Stanislaus County inmate hit by Taser dies
Third time in five months for this kind of death at jail
By Rosalio Ahumada
An inmate at the Stanislaus County Jail in downtown Modesto died after jailers used a Taser to subdue him as he was being moved to another cell Wednesday afternoon, sheriff's officials reported Friday.
This is the third time in five months an inmate has died while in custody after law enforcement officials used Tasers to subdue the men. All three were being held at the sheriff's downtown Modesto jail when they died.
In the latest incident, deputies used a Taser on Alton Warren Ham, 45, of Oklahoma after he started "fighting" with them, according to a sheriff's news release issued Friday morning.
Sheriff's deputies arrested Ham on Tuesday night in Hughson on suspicion of home invasion robbery. It was unclear what Oklahoma city Ham was from.
On Wednesday, the deputies were trying to move Ham to a cell for his safety because he had "exhibited irrational behavior and was combative," according to the news release. Ham stood 5 feet 9 inches tall and weighed 200 pounds.
Sheriff's officials declined to release some details.
"Some of the details we don't have because this is still under investigation," Sheriff's Capt. Tim Beck said. "I don't know how many people (the detectives) still have to interview."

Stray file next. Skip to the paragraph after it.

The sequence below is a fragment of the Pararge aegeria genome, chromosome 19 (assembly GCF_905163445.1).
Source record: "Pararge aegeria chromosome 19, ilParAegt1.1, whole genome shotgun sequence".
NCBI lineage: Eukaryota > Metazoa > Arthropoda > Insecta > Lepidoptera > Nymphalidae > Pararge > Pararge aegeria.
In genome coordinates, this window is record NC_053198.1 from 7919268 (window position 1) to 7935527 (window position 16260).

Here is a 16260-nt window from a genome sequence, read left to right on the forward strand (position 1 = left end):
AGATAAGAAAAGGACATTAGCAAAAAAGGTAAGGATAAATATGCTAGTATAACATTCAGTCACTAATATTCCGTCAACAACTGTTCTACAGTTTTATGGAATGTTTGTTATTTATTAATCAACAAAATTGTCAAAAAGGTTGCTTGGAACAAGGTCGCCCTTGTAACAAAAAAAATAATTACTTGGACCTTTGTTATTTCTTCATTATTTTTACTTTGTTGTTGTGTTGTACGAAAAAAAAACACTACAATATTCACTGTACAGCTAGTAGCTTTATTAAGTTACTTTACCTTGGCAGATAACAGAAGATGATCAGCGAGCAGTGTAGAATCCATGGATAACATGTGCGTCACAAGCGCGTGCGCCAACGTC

Beck said he did not know where in the jail Ham was being held when the jail staff noticed he was acting strangely. But about 2 p.m., the deputies decided to move Ham to the safety cell, also known as a "sobering cell."
Inmates are placed alone in the safety cell so they can't harm themselves or other inmates. The cell has a door with a small window, and sheriff's officials say the walls are not as hard as those of other cells. The cell has no bars.
As the deputies were moving Ham, "he started fighting," according to the news release. When asked if Ham was punching or kicking the deputies, Beck said he could not release those details.
It was unclear how long the struggle with the jailers lasted. Beck, who is a sheriff's spokesman, said Friday he didn't have information about how many deputies were involved in the struggle, how many deputies used a Taser on Ham or how many times Ham was struck by Tasers.
Deputies then put Ham into the cell.
Beck said the deputies and medical staff stayed with Ham in the cell until he became unresponsive. Medical staff tried to resuscitate him but were unsuccessful. Ham was pronounced dead at the jail at 2:38 p.m., Beck said.
Enlarged heart found
Sheriff's officials said an autopsy showed that Ham had an enlarged heart and coroner officials are awaiting toxicology results before they can determine a cause of death. Beck said it could be four to six weeks before the toxicology results are returned.
Ham was arrested about 9:20 p.m. Tuesday after he broke into a home in the 3000 block of Euclid Avenue in Hughson, Beck said.
An 84-year-old woman, who lives alone at the home, told deputies Ham first knocked on the front door and continued "banging on the door," demanding to be let in because he was being chased by a group of Latino males, Beck said.
The woman refused and called 911, but Ham broke a front window and entered the house, Beck said.
Ham ransacked the home while the victim was still inside. The woman, who was not harmed, went outside and was met by deputies who were dispatched to the scene.
Deputies went inside and found Ham, who had a 4-inch cut on his arm and was bleeding profusely. Beck said Ham suffered the cut while breaking the window.